Poorly designed technology & security

An enclave that aims to provide information to a large group of people, including data as sensitive as PPBE information, must be built within secure and monitored infrastructure with security best practices firmly in place. It must account for security controls that protect sensitive or potentially classified information and provide accurate representation of data across security boundaries.

Substantial administrative and programmatic work has already been accomplished in this regard. The Advana team in the Chief Digital and Artificial Intelligence Office has infrastructure, data processing, and data storage tools in place. Building on the programmatic successes of Advana’s existing products, contracts, data connections, and previously approved Authorities to Operate (ATO)1 provide the best approach to the rapid delivery of a technically acceptable enclave.

CDAO’s current development and delivery strategy, however, has proven insufficient to build the enclave. Initial efforts are so unstable, inaccurate, and unusable that Congressional staff have ignored or abandoned them. What has been developed so far reduces, rather than increases, trust between the two institutions.

Data access

Both SDC and the PPBE Commission’s research uncovered several barriers to Congressional data access. Congressional staff need access to a wide variety of information to make informed decisions. Most of that information is sensitive and not publicly available. DoD uses Impact Levels (IL) to describe the sensitivity of their program data. To support the PPBE process, Congressional staff will need access to at least Impact Level 5 (IL 5) for CUI.

Advana currently relies on a Secure Unclassified Network (SUNet) to provide non-DoD users access to limited data. The enclave pilot is accessed through the public internet with a username, password, and a two factor authentication code. It currently contains three applications: Historical Selected Acquisition Reports (SAR), the Defense Acquisition Visibility Environment (DAVE), and Middle Tier of Acquisition (MTA) programs.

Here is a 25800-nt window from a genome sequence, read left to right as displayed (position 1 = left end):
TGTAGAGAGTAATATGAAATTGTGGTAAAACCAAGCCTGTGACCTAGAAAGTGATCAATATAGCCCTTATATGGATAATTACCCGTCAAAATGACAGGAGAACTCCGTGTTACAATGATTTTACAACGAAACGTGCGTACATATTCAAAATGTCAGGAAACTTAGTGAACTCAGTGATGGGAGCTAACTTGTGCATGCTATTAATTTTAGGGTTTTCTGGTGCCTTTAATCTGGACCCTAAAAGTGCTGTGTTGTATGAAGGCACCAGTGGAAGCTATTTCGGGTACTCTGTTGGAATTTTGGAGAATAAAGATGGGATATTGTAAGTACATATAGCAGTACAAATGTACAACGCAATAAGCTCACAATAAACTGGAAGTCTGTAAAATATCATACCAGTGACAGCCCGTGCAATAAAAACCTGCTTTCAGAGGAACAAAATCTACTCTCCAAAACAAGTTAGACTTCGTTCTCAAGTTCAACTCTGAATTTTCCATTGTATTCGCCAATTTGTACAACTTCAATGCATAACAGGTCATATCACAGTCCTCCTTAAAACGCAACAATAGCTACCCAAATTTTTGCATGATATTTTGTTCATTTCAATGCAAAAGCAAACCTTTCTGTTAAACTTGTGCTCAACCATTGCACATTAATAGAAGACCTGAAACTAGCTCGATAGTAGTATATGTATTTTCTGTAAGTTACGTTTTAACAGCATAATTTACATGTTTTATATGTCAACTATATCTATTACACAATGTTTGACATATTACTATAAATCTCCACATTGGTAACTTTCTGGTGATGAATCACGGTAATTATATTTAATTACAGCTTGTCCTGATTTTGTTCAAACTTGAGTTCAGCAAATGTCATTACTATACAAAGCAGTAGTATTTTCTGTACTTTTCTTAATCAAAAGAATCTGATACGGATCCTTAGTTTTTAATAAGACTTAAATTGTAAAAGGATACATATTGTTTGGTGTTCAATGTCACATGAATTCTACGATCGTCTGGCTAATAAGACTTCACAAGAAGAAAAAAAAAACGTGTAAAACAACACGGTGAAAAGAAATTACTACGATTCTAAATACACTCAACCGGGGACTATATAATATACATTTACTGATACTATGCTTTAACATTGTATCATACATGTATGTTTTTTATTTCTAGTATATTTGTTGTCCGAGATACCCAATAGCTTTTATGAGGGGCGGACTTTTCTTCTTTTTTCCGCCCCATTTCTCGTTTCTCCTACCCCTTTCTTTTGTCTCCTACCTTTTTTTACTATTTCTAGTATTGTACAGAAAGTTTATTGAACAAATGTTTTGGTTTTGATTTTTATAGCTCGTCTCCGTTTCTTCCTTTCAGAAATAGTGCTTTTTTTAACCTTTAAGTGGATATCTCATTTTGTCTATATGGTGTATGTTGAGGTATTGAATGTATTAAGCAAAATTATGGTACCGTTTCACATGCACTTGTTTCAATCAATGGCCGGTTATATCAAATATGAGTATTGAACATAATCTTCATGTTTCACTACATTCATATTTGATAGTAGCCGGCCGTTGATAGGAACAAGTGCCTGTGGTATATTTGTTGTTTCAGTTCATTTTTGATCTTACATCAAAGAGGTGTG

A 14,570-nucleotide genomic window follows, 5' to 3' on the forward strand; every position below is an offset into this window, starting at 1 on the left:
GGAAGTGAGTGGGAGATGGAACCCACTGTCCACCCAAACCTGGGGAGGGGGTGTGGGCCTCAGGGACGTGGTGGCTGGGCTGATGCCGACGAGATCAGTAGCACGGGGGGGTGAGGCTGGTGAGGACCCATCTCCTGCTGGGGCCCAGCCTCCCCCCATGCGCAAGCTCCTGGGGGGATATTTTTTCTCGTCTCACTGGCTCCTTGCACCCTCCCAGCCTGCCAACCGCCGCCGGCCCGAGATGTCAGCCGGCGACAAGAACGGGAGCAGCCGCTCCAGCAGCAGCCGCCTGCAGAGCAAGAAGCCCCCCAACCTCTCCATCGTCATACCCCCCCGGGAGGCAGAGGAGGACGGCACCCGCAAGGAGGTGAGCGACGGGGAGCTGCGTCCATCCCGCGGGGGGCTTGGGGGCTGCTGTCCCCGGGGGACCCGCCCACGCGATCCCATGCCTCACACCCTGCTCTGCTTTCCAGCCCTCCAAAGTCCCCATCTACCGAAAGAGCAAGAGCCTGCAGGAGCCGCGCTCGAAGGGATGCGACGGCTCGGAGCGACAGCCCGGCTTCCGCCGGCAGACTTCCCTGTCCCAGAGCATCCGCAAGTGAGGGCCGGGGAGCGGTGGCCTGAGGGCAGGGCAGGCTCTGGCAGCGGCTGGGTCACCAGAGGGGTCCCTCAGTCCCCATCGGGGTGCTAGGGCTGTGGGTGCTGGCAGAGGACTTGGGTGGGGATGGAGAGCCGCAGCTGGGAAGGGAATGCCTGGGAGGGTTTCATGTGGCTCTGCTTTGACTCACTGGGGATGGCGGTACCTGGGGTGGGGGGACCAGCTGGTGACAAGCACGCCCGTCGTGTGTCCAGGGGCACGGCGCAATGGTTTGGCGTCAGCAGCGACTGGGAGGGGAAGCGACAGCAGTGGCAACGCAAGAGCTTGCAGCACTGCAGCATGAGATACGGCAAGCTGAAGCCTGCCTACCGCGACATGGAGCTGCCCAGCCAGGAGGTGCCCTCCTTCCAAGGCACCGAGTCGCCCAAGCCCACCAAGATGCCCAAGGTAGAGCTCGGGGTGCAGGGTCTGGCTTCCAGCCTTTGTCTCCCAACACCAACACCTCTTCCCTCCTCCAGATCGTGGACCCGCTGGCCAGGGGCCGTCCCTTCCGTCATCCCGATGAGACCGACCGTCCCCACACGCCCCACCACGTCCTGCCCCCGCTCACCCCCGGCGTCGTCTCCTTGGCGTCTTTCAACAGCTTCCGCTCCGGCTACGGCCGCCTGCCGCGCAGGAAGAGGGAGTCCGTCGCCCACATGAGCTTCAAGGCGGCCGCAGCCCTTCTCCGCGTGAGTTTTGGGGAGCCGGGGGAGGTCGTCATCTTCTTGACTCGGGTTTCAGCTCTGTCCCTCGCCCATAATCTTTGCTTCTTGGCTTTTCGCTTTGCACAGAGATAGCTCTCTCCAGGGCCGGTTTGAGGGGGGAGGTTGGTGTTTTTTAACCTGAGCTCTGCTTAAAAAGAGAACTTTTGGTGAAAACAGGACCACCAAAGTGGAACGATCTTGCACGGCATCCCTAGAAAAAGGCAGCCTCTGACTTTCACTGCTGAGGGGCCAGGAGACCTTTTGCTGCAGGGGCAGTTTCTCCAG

Because DoD policy states that usernames and passwords are only adequate to protect IL 2 data, the usefulness of the enclave pilot has been severely curtailed. A large portion of the budget and execution information for the DoD is held at IL 5. To access more sensitive IL 5 data, Congressional staff must often rely on classified email in a separate facility that is able to host higher levels of information. They must access secure materials through sensitive compartmented information facilities (SCIFs) or travel to secure locations like the Pentagon. Congressional staff discussed how impractical this is.

If staffers must leave the location where they do the majority of their jobs to access unclassified information, it will create undue burden. In order to get the information and context they require, they will instead resort to requests for information and additional briefings. Requests for information create duplicative and time-consuming work for the DoD. In-person briefings are extremely useful but take a tremendous amount of coordination and preparation for all parties, which is not feasible for answering one-off questions.

Even though DoD has granted Congressional staff access to classified email, the Department has not issued Congressional staffers CACs or PIVs. These physical identification cards would allow Congressional staff expanded access to IL 5 data without forcing them to resort to classified systems.

Data management

Data in Advana does not currently follow consistent standards or labeling constructs. As data is brought into the enclave, it should be labeled with metadata: information such as where it came from, when it was received, what security levels or user restrictions that data carries with it, when it expires or is no longer relevant. This is necessary to control access and properly serve data in a relevant, timely manner.